A data breach of the University of York has affected staff, alumni, students, and extended networks and supporters. The breach is believed to be a result of an attack against the third-party service provider, Blackbaud, that the university uses to manage its customer relationship management services. A copy of a subset of data was taken from Blackbaud’s self-hosted environment in May of 2020 and although they state that no ransomware was deployed, they still paid a ransom. A statement from the company read, “Because protecting our customers’ data is our top priority, we paid the cybercriminal’s demand with confirmation that the copy they removed had been destroyed. We have no reason to believe that any data went beyond the cybercriminal, was or will be misused; or will be disseminated or otherwise made available publicly.” They believe no credit card information, account details, or user account credentials were accessed. The data that was accessed included names, titles, genders, dates of birth, student numbers, phone numbers, email addresses, physical addresses, and LinkedIn profile records. Additionally, course information, qualifications received, details surrounding extracurricular activities, professions, employers, survey responses, documented alumni and fundraising activities may have also been included. The University of York was alerted to the breach the same day that Blackbaud released their public statement disclosing the situation. York decided to begin their own investigation due to the fact that even though a ransom was paid, there’s no guarantee that the information won’t be used for malicious purposes.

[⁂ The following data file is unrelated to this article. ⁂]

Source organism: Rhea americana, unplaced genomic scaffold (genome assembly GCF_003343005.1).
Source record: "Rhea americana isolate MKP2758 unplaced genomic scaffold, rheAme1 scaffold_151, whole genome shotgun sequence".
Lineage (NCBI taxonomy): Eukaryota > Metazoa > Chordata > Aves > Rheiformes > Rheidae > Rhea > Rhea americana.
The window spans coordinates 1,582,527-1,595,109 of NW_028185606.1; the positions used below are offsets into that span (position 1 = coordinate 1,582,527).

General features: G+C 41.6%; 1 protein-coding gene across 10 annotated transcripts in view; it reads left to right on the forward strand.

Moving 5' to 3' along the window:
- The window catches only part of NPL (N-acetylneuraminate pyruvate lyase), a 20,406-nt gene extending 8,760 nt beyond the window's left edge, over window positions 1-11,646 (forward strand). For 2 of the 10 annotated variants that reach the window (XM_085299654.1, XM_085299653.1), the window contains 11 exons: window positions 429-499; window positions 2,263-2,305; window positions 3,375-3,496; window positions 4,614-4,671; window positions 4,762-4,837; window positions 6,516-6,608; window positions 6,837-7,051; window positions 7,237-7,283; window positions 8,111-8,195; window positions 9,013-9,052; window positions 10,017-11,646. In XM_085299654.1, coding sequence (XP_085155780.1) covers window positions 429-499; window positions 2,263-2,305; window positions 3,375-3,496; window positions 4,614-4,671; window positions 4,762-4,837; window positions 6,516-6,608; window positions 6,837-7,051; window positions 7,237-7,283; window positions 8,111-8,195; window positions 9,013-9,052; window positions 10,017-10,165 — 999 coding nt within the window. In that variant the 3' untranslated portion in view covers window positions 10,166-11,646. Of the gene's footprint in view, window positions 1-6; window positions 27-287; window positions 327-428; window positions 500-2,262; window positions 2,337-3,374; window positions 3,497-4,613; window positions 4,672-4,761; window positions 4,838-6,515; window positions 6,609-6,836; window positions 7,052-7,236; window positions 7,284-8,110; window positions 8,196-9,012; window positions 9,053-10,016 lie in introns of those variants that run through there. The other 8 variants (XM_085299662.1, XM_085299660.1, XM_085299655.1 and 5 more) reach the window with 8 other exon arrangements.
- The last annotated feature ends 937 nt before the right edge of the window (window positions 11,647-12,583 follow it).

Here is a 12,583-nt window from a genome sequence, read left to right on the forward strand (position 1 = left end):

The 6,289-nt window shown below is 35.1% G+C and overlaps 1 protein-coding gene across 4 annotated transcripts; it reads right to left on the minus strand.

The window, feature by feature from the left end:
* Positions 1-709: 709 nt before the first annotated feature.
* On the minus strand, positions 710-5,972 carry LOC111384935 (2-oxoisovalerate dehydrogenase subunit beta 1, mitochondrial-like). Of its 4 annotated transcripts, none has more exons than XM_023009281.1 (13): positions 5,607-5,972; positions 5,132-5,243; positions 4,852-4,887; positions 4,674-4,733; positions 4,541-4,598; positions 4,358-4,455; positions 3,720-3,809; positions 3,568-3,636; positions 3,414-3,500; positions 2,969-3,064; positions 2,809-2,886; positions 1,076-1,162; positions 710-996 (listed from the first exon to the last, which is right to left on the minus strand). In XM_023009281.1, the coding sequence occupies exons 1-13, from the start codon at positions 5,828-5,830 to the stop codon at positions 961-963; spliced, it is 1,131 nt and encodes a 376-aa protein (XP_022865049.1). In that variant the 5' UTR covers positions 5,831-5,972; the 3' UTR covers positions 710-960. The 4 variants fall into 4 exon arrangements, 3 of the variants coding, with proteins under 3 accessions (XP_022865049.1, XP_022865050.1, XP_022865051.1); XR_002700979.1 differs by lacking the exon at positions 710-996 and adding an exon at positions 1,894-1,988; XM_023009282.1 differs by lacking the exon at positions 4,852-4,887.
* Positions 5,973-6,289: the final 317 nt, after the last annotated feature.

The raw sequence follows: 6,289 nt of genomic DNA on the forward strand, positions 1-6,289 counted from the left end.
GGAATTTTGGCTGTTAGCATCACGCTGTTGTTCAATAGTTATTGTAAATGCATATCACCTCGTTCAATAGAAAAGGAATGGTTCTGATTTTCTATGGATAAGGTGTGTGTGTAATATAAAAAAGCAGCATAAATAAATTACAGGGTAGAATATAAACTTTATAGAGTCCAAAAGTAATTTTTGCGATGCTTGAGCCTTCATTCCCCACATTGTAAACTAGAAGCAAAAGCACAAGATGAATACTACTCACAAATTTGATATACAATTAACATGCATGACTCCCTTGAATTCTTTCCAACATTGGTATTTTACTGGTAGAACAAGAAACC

When dealing with third-party service providers, it is important to know how much information they have access to. It is important to assess the provider’s security program regularly and be willing to ask questions. Affected parties should be on the lookout for targeted phishing campaigns that may be carried out due to the amount of information that was accessed.